Now that we have your attention, would you be so kind as to promise us that you'll forever avoid zone defenses against top-tier competition? Much appreciated.
We kid of course, but the big news coming out of the open scrimmage Monday night is that the Ohio State coaching staff, particularly the member fond of the sweater vests is aware of us little blog sites:
Speaking before practice Monday night, Tressel admitted he wants to keep information from leaking to opponents and was disappointed that news of Saturday's closed scrimmage had been relayed on Internet message boards by donors and other guests allowed to attend.
"Some of our people brought in little blog sites [that said] 'We saw this' and 'We saw that' and 'We saw this,' " Tressel said. "I guess you're just trying to lower the percentage of that going on. Our coaches work hard on what we're trying to prepare and would rather not have their thoughts and ideas and game plans out there kicked around until they get to showcase them."
Now we're not presumptuous enough to think he was referring to us, per say, especially considering the fact that we have yet to post any reports from Saturday's closed scrimmage (yet anyway, see below), but it is kind of neat to see how the internet is colliding with the world of college football. Especially for such an information-tight ship that's run in Columbus.
Points to Tressel for at least nailing the terminology, unlike those that listen to the eBays, but this cat and mouse game is altogether interesting. Though we've reported on several practices thus far, I don't believe we've exposed any vital information. As I mentioned a couple of days ago in the comments, we even sat on the Robo injury story for three days because our spy, Clarence B. Largedonor asked us to do so. All you'll get out of us is who's looking good and who's buried on the 3rd team. No tactics, trick play tip-offs, or crazy formations that aren't already out there. We love to break good information, but we're also Buckeye fans first and foremost.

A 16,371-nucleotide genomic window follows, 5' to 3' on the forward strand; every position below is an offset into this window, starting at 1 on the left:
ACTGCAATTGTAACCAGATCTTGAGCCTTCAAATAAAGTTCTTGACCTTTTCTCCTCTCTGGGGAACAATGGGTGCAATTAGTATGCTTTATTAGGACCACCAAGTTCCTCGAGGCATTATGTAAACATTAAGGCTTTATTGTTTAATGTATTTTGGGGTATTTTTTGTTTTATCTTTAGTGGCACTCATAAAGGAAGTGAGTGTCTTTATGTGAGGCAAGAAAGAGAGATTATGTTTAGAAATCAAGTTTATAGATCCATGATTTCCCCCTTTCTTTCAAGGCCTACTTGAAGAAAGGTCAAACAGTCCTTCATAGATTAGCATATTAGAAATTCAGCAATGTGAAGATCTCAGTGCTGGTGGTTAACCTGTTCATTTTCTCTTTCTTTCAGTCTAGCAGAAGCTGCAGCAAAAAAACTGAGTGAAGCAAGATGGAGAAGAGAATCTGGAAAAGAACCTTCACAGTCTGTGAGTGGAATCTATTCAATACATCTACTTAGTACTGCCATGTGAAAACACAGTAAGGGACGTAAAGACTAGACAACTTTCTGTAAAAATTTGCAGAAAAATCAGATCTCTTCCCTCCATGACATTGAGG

We get the staff's desire to keep things under wraps, but at the same time, doesn't USC have open practices? You can walk into the Coliseum and watch them for three hours a day and you'd still be advised to buckle up if you planned to stop what they are going to try to do. What's the right mix? Have we or other Buckeye sites broken any code or unwritten rules?
Our spy had some things to wrap up before he could pass along what he saw at the closed scrimmage on Saturday. Here's what he had to say:
- The scrimmage was conducted with the first team playing the first team, seconds playing seconds and thirds playing thirds, with little movement between the teams.
- Many of you have heard about Boom Herron's weekend exploits, but he's got our guy thinking of an Eric Metcalf/Percy Harvin hybrid. He hit for a terrific 60-yard run and popped a couple of 20+ yarders off for good measure. With Beanie resting up, he embraced the chance to show the staff what he could do.